High-intensity interval training (HIIT) means different things to different people. For some, it’s about sprinting on a track or pounding away on a rowing machine. For others, HIIT means battling through a CrossFit-style regimen of burpees, pullups, and box jumps. Still ,others think of HIIT as a grueling outdoor workout simulating the challenges found in an obstacle race. There’s no right or wrong answer, but come summer your HIIT sessions should take the form of beach workouts (if you live by the water).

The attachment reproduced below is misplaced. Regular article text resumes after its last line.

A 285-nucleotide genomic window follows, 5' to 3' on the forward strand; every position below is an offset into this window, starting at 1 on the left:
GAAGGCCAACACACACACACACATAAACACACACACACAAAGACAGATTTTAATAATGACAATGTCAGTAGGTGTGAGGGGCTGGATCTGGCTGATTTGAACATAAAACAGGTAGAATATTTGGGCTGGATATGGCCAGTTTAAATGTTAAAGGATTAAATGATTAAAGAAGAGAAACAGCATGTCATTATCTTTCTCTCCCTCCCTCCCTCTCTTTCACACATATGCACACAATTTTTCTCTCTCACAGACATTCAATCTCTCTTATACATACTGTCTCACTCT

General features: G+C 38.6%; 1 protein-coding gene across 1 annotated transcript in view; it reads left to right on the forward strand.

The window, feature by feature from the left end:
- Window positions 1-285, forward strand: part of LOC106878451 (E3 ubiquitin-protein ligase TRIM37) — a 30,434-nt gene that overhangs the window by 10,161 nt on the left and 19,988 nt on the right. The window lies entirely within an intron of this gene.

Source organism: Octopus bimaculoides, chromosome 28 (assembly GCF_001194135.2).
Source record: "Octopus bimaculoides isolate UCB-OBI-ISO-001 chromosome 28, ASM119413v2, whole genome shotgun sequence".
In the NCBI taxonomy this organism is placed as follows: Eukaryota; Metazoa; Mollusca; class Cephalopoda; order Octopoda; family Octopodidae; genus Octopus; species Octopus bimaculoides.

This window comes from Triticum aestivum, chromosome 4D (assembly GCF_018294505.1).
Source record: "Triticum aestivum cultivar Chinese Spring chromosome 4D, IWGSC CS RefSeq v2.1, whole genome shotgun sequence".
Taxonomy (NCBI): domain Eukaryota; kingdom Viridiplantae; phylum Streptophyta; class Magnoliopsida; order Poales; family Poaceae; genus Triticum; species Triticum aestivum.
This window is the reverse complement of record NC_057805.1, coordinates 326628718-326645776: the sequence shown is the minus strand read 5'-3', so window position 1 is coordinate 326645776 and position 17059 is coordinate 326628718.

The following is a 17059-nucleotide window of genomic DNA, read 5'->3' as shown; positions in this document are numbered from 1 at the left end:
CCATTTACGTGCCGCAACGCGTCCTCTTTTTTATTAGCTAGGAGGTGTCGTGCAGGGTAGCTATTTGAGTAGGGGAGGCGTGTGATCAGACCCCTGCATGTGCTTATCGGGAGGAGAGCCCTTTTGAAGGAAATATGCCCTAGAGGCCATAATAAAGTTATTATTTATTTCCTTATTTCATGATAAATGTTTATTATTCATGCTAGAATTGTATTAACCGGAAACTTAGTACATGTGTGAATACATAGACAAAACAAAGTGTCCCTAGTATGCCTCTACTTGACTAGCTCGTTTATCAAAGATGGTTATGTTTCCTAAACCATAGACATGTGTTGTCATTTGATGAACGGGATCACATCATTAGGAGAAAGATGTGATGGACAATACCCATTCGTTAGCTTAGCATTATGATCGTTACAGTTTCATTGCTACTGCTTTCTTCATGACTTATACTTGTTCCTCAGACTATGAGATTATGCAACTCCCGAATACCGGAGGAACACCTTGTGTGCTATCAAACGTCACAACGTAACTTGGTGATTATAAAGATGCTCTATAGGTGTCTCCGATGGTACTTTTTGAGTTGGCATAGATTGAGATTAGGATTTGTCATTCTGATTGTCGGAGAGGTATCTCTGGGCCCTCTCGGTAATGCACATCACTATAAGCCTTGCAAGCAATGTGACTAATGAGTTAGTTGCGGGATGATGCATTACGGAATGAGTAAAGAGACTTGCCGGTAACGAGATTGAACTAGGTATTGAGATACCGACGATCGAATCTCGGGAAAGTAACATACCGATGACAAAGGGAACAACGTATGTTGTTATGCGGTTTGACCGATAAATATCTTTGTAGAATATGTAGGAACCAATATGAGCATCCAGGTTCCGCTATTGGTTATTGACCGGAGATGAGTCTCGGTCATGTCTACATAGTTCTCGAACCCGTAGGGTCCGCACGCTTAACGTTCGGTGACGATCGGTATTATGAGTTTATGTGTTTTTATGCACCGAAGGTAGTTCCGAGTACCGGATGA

HIIT is less about the content of the workout than the protocol. It’s the opposite of taking a long easy jog or going through the motions of a familiar strength training regimen or yoga flow. The term high-intensity interval training could be considered redundant since the alternating work-rest nature of interval training is inherently high intensity. But many people in our short attention span culture struggle to maintain any sort of intensity when working out, preferring to zone out listening to podcasts or, worse, check social media and email while “training.”